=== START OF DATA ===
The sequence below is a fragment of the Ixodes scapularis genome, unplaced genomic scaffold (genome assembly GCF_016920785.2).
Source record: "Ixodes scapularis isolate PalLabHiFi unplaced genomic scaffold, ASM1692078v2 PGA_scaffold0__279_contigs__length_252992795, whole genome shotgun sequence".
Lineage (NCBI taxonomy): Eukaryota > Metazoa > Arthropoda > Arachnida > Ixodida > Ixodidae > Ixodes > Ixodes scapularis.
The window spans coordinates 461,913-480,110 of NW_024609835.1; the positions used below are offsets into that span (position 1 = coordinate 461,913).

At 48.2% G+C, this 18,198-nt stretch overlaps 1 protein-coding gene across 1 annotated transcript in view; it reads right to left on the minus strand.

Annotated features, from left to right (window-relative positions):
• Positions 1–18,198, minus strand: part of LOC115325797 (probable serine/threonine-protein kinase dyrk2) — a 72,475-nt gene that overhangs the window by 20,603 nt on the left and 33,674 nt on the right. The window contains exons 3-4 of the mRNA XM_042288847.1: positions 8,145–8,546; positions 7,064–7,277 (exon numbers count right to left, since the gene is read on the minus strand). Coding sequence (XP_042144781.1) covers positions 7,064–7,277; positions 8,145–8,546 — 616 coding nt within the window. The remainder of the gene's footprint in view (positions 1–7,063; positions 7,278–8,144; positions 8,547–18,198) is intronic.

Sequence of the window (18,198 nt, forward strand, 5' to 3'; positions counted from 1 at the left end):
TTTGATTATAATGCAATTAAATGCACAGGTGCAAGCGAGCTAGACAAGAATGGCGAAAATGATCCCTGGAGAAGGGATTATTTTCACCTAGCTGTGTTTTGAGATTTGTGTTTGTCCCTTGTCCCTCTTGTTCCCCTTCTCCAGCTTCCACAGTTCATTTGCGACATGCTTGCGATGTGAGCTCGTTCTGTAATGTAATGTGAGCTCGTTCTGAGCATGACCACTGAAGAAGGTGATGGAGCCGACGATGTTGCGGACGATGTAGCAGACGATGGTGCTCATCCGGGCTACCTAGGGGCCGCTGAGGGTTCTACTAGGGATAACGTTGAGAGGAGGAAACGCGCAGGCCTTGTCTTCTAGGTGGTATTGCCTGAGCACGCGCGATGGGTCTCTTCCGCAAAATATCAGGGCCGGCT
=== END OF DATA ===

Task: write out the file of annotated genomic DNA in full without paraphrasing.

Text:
The sequence below is a fragment of the Ixodes scapularis genome, unplaced genomic scaffold (genome assembly GCF_016920785.2).
Source record: "Ixodes scapularis isolate PalLabHiFi unplaced genomic scaffold, ASM1692078v2 PGA_scaffold0__279_contigs__length_252992795, whole genome shotgun sequence".
Lineage (NCBI taxonomy): Eukaryota > Metazoa > Arthropoda > Arachnida > Ixodida > Ixodidae > Ixodes > Ixodes scapularis.
The window spans coordinates 461,913-480,110 of NW_024609835.1; the positions used below are offsets into that span (position 1 = coordinate 461,913).

At 48.2% G+C, this 18,198-nt stretch overlaps 1 protein-coding gene across 1 annotated transcript in view; it reads right to left on the minus strand.

Annotated features, from left to right (window-relative positions):
• Positions 1–18,198, minus strand: part of LOC115325797 (probable serine/threonine-protein kinase dyrk2) — a 72,475-nt gene that overhangs the window by 20,603 nt on the left and 33,674 nt on the right. The window contains exons 3-4 of the mRNA XM_042288847.1: positions 8,145–8,546; positions 7,064–7,277 (exon numbers count right to left, since the gene is read on the minus strand). Coding sequence (XP_042144781.1) covers positions 7,064–7,277; positions 8,145–8,546 — 616 coding nt within the window. The remainder of the gene's footprint in view (positions 1–7,063; positions 7,278–8,144; positions 8,547–18,198) is intronic.

Sequence of the window (18,198 nt, forward strand, 5' to 3'; positions counted from 1 at the left end):
TTTGATTATAATGCAATTAAATGCACAGGTGCAAGCGAGCTAGACAAGAATGGCGAAAATGATCCCTGGAGAAGGGATTATTTTCACCTAGCTGTGTTTTGAGATTTGTGTTTGTCCCTTGTCCCTCTTGTTCCCCTTCTCCAGCTTCCACAGTTCATTTGCGACATGCTTGCGATGTGAGCTCGTTCTGTAATGTAATGTGAGCTCGTTCTGAGCATGACCACTGAAGAAGGTGATGGAGCCGACGATGTTGCGGACGATGTAGCAGACGATGGTGCTCATCCGGGCTACCTAGGGGCCGCTGAGGGTTCTACTAGGGATAACGTTGAGAGGAGGAAACGCGCAGGCCTTGTCTTCTAGGTGGTATTGCCTGAGCACGCGCGATGGGTCTCTTCCGCAAAATATCAGGGCCGGCT